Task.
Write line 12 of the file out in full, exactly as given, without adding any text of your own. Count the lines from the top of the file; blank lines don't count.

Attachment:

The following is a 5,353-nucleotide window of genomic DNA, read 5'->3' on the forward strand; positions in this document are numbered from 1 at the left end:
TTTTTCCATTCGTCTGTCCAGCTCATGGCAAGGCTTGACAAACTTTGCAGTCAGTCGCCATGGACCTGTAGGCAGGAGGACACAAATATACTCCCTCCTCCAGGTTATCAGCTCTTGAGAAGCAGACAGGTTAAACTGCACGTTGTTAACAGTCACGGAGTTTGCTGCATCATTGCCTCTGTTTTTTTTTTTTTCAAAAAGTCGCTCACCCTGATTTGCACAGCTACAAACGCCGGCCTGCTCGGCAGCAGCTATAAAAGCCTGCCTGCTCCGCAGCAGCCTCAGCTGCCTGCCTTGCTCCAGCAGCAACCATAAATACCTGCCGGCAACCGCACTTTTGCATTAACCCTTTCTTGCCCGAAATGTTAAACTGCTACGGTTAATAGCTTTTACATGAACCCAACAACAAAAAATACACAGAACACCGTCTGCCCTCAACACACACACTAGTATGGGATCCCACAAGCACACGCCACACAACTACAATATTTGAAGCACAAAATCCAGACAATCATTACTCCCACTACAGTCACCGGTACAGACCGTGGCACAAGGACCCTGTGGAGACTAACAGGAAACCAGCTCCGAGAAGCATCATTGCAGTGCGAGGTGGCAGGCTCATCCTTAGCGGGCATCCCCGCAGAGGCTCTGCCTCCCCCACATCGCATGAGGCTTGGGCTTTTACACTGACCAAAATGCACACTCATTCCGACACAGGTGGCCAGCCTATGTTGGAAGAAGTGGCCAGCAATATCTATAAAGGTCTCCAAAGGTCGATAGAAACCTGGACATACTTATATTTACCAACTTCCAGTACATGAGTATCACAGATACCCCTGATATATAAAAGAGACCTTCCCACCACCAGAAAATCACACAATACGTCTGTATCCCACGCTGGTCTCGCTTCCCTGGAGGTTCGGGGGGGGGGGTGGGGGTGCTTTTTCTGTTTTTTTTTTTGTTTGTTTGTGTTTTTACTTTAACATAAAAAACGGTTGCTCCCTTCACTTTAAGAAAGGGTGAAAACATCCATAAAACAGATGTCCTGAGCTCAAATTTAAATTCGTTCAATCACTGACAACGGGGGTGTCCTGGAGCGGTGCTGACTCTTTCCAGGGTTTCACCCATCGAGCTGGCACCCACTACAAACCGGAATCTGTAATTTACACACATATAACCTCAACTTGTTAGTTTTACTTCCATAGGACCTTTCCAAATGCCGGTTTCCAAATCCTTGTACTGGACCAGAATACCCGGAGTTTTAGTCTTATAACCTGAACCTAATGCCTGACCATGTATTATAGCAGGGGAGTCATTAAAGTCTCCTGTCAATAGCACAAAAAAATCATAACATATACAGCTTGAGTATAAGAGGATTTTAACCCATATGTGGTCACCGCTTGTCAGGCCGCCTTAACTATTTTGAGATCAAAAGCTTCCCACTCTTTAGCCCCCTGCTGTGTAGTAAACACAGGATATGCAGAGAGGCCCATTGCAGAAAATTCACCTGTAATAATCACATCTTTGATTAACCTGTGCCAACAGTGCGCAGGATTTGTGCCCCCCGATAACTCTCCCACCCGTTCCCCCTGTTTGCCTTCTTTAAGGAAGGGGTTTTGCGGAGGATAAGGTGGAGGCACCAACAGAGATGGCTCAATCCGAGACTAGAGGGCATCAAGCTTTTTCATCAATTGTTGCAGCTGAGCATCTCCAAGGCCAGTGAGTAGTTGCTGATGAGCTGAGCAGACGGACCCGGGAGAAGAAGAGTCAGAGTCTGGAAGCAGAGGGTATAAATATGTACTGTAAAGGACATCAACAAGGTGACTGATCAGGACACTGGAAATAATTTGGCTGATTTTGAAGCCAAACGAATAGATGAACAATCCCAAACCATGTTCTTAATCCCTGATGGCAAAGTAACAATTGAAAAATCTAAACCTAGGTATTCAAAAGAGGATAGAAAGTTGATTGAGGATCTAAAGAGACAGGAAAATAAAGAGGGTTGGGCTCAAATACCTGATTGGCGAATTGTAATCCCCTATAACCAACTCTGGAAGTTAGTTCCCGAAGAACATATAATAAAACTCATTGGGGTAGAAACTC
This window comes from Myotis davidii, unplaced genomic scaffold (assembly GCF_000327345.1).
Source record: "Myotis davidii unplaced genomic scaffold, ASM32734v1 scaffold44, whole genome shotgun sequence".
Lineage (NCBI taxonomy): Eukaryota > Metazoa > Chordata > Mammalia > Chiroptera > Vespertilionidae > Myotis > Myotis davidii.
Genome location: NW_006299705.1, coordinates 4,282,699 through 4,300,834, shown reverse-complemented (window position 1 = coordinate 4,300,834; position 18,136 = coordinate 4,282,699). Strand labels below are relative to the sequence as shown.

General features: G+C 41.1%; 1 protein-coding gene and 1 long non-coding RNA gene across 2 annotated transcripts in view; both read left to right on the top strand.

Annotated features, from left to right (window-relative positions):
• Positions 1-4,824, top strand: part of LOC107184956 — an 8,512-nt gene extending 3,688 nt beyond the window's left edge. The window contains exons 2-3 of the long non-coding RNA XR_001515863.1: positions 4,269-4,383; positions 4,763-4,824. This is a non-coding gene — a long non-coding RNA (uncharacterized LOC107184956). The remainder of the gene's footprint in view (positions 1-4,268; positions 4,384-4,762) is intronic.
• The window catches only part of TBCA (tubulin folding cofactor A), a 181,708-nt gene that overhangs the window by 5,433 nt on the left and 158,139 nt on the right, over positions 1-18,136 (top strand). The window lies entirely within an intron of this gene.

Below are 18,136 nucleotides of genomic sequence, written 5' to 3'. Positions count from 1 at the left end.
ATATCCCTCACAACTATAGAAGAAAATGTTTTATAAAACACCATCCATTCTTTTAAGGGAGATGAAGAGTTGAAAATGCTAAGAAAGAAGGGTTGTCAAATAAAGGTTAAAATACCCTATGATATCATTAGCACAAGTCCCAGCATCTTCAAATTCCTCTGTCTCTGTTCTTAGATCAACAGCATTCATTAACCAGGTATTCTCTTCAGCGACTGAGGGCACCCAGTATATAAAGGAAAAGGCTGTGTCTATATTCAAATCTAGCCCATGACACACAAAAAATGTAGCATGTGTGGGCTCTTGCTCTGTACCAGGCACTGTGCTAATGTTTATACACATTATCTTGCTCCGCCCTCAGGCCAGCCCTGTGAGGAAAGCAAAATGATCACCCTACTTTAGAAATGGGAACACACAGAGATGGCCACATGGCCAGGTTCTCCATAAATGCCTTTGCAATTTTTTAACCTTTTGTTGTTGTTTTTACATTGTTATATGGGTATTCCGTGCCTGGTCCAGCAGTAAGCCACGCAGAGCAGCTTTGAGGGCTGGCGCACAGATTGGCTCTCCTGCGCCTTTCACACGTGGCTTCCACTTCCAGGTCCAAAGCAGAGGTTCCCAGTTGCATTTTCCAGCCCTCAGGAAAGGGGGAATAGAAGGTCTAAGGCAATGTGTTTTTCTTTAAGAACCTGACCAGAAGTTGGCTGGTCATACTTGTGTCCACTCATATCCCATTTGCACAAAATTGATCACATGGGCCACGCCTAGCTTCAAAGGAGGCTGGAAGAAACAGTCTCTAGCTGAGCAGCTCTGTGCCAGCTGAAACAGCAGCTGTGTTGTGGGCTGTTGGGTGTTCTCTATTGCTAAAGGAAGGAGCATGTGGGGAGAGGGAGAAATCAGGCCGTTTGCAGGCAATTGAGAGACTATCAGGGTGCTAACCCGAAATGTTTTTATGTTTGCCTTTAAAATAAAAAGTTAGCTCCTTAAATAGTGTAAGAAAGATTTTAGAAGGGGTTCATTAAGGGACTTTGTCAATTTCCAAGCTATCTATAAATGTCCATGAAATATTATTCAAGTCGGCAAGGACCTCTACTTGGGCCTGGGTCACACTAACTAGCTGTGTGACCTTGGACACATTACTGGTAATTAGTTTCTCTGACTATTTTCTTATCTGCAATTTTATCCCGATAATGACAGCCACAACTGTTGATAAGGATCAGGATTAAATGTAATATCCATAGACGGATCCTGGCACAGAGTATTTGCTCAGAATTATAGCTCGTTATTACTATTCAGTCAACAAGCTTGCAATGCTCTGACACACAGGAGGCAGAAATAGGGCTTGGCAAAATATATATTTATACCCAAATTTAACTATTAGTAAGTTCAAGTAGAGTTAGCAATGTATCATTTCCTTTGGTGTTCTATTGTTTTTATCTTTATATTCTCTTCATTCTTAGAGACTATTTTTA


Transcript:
ATATCCCTCACAACTATAGAAGAAAATGTTTTATAAAACACCATCCATTCTTTTAAGGGAGATGAAGAGTTGAAAATGCTAAGAAAGAAGGGTTGTCAAATAAAGGTTAAAATACCCTATGATATCATTAGCACAAGTCCCAGCATCTTCAAATTCCTCTGTCTCTGTTCTTAGATCAACAGCATTCATTAACCAGGTATTCTCTTCAGCGACTGAGGGCACCCAGTATATAAAGGAAAAGGCTGTGTCTATATTCAAATCTAGCCCATGACACACAAAAAATGTAGCATGTGTGGGCTCTTGCTCTGTACCAGGCACTGTGCTAATGTTTATACACATTATCTTGCTCCGCCCTCAGGCCAGCCCTGTGAGGAAAGCAAAATGATCACCCTACTTTAGAAATGGGAACACACAGAGATGGCCACATGGCCAGGTTCTCCATAAATGCCTTTGCAATTTTTTAACCTTTTGTTGTTGTTTTTACATTGTTATATGGGTATTCCGTGCCTGGTCCAGCAGTAAGCCACGCAGAGCAGCTTTGAGGGCTGGCGCACAGATTGGCTCTCCTGCGCCTTTCACACGTGGCTTCCACTTCCAGGTCCAAAGCAGAGGTTCCCAGTTGCATTTTCCAGCCCTCAGGAAAGGGGGAATAGAAGGTCTAAGGCAATGTGTTTTTCTTTAAGAACCTGACCAGAAGTTGGCTGGTCATACTTGTGTCCACTCATATCCCATTTGCACAAAATTGATCACATGGGCCACGCCTAGCTTCAAAGGAGGCTGGAAGAAACAGTCTCTAGCTGAGCAGCTCTGTGCCAGCTGAAACAGCAGCTGTGTTGTGGGCTGTTGGGTGTTCTCTATTGCTAAAGGAAGGAGCATGTGGGGAGAGGGAGAAATCAGGCCGTTTGCAGGCAATTGAGAGACTATCAGGGTGCTAACCCGAAATGTTTTTATGTTTGCCTTTAAAATAAAAAGTTAGCTCCTTAAATAGTGTAAGAAAGATTTTAGAAGGGGTTCATTAAGGGACTTTGTCAATTTCCAAGCTATCTATAAATGTCCATGAAATATTATTCAAGTCGGCAAGGACCTCTACTTGGGCCTGGGTCACACTAACTAGCTGTGTGACCTTGGACACATTACTGGTAATTAGTTTCTCTGACTATTTTCTTATCTGCAATTTTATCCCGATAATGACAGCCACAACTGTTGATAAGGATCAGGATTAAATGTAATATCCATAGACGGATCCTGGCACAGAGTATTTGCTCAGAATTATAGCTCGTTATTACTATTCAGTCAACAAGCTTGCAATGCTCTGACACACAGGAGGCAGAAATAGGGCTTGGCAAAATATATATTTATACCCAAATTTAACTATTAGTAAGTTCAAGTAGAGTTAGCAATGTATCATTTCCTTTGGTGTTCTATTGTTTTTATCTTTATATTCTCTTCATTCTTAGAGACTATTTTTA